In the wake of the Brexit vote, there has been a worrying rise in far-right attitudes and racially-motivated attacks in the U.K., leaving minorities fearful.
On Tuesday the British Home Office — equivalent to the U.S. Department of Homeland Security — released a report showing that there had been a 29 percent increase in hate crimes over the last year, from 62,518 in 2015-2016 to 80,393 in 2016-2017.
“The increase…is thought to reflect…a genuine rise in hate crime around the time of the EU referendum,” the report stated, adding the caveat that police have also made “ongoing improvements” in recording hate crimes over the last few years. The increase marked the biggest rise since the Home Office began recording the offences in 2011; notably, the crime numbers spiked in the aftermath of major attacks, but the biggest increase from April 2013 to March 2017 occurred just after the Brexit vote.
“I think they’ll continue to rise,” Professor Paul Iganski, a hate crimes expert at Lancaster University told The New York Times. “As we draw closer to the [Brexit] deadline, and as negotiations get tougher, the climate is going to get worse.”
Further evidence of rising xenophobia was seen in a separate survey released last month that showed that over half of all Britons supported the racial profiling of Muslims for security reasons, and most also believed that Muslims had failed to integrate into British society. Only 23 percent of respondents said that Arab migration to the U.K. had been at all beneficial.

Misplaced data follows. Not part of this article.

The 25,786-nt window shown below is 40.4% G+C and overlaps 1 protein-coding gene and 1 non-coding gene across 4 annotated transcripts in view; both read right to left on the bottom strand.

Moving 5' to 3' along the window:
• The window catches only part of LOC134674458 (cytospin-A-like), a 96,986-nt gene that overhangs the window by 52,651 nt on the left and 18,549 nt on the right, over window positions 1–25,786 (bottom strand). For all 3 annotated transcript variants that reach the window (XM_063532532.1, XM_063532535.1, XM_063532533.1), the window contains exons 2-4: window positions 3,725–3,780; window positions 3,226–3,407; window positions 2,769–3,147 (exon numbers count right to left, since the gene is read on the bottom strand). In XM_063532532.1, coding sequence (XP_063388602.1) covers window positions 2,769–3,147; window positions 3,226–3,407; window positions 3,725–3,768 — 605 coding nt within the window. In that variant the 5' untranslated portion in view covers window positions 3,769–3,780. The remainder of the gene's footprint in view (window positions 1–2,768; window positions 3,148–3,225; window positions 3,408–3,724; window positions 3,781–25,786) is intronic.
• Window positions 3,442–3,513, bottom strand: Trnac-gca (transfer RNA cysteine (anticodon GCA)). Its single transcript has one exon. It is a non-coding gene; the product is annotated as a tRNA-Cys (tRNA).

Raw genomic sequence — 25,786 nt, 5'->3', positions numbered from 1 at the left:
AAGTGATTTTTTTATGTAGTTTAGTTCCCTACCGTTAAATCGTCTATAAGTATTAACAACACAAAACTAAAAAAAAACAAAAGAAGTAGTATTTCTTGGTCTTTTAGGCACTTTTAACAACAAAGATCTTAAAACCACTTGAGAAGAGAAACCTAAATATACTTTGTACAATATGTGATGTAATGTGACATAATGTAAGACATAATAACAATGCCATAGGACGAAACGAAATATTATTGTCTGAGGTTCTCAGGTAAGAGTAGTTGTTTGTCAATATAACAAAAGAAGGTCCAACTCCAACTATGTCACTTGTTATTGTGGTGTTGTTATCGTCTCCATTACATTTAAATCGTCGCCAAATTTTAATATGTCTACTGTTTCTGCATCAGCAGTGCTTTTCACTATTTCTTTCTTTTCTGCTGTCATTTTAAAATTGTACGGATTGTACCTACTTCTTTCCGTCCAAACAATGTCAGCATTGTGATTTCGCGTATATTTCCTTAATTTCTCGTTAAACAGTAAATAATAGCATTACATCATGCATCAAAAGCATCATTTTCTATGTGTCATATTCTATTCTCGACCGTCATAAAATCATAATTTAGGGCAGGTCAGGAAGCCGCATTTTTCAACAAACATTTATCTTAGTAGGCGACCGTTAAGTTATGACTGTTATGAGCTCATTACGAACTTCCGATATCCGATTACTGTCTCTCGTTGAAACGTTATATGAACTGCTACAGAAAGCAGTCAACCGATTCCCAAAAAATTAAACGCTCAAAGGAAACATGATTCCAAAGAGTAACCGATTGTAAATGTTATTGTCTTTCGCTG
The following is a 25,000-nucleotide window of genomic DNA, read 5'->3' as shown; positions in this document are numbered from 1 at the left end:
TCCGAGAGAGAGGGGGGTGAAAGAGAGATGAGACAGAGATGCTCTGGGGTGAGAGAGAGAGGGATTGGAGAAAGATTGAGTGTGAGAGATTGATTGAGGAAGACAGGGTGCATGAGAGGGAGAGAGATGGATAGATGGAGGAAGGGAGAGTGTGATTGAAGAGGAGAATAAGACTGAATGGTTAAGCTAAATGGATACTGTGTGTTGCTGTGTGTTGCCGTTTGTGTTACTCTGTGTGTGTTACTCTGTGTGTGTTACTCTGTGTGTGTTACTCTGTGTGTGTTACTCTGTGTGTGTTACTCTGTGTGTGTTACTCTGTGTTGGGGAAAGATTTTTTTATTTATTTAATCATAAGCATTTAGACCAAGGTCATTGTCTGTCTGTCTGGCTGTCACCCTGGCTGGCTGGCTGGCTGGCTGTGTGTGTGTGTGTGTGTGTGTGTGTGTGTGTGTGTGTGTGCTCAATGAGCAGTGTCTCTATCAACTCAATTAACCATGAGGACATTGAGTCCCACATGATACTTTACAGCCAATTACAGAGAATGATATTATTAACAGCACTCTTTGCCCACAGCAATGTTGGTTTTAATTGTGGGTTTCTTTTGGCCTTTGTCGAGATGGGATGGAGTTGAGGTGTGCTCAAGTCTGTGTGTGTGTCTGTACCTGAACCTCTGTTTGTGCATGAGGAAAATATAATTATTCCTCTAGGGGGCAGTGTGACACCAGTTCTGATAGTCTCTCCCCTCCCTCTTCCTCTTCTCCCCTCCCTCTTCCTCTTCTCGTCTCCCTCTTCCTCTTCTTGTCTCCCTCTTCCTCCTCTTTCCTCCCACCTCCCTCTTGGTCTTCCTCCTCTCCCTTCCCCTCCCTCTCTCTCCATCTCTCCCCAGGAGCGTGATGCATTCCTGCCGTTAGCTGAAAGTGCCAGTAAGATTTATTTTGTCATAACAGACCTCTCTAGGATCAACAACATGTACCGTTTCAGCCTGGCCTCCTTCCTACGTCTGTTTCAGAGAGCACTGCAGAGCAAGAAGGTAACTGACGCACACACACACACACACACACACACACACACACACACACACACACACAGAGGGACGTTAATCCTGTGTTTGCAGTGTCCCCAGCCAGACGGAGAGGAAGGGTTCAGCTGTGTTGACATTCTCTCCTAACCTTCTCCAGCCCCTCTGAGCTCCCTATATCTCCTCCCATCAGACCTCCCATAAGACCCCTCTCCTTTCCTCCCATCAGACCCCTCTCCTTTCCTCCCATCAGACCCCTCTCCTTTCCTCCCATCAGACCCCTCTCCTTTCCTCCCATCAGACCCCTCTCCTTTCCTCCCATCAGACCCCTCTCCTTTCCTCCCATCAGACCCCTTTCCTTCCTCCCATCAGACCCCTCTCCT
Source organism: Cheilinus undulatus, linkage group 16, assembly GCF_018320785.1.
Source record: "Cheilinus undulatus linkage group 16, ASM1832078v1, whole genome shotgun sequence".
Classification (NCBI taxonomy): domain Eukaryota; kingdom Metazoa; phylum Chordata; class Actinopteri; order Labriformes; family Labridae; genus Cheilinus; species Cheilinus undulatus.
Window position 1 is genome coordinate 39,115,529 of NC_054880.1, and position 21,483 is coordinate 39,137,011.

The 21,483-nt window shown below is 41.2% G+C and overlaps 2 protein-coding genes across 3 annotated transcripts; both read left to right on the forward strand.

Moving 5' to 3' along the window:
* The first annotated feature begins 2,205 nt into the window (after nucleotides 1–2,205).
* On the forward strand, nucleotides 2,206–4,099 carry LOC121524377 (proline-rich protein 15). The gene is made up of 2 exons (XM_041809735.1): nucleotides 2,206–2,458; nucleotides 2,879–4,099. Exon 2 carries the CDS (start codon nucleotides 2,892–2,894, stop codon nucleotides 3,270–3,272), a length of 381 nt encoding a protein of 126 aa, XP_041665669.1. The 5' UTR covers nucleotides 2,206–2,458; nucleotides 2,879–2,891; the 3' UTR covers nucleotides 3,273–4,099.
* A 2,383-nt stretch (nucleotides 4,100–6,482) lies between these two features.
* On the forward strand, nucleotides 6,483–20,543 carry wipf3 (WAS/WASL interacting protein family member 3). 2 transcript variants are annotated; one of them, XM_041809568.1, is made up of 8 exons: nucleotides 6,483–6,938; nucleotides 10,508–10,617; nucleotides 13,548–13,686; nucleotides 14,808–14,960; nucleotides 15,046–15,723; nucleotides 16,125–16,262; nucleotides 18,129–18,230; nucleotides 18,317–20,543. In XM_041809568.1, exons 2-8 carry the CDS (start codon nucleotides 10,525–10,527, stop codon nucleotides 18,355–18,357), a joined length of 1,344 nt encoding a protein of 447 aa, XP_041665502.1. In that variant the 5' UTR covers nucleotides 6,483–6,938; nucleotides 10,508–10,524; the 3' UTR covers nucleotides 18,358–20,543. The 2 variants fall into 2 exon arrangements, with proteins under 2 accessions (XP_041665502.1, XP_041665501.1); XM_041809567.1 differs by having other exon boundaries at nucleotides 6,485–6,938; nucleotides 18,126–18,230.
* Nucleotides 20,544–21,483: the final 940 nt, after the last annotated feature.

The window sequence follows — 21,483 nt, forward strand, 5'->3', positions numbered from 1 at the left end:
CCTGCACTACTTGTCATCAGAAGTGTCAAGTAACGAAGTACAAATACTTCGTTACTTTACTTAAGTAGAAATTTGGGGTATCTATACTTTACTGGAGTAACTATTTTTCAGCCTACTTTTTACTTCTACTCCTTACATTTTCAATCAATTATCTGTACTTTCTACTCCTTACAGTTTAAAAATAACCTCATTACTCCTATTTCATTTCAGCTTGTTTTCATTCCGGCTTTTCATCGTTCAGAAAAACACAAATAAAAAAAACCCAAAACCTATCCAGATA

The poll, commissioned by the Council for Arab-British Understanding and Arab News, also found that attitudes differed significantly based upon whether respondents voted Leave or Remain in the EU referendum last year. Among those who had voted for Brexit, 80 percent believed Muslims had “failed to integrate in Western societies”, compared with only 45 percent of those who voted to stay in the EU.
Combined, these reports not only show that racist and Islamophobic attacks are increasing within the U.K., but that the attitudes that help propel them are also widespread — and that Brexit has helped normalize them. To make matters worse, Andrew Parker, the head of Britain’s domestic security service MI5, warned on Tuesday that the country is facing a “multidimensional threat”, the highest he’s seen in his 34-year career.
Since June 2016, there have been five successful attacks within the U.K., three of them by religious extremists and two by far-right extremists. Among the more high-profile incidents were the murder of MP Jo Cox in June 2016 and the van attack on Finsbury Park mosque in London this past June. There have also been numerous preemptive arrests, such as an incident in September when four British Army soldiers were arrested on suspicion of being members of the banned neo-Nazi group National Action.
A simmering level of tension also remains in Northern Ireland. According to the Belfast Telegraph, on Tuesday, police in Belfast arrested four men “under terrorism legislation.” The men were suspected of being part of the Ulster Defense Association, a right-wing loyalist paramilitary force responsible for hundreds of deaths during the Troubles, the conflict in Northern Ireland that lasted from 1968 to 1998. There are also serious concerns that when Brexit is implemented, a hard border with the Republic of Ireland, which is a member of the EU, could return and further destabilize Northern Ireland’s security situation.
While the U.K. has not yet followed the example of other European countries in moving toward a right-wing, populist government, the Islamophobic attitudes revealed in last month surveys, coupled with the rise of hate crimes and an overstretched security service, show how far-right attitudes have become normalized in a post-Brexit Britain.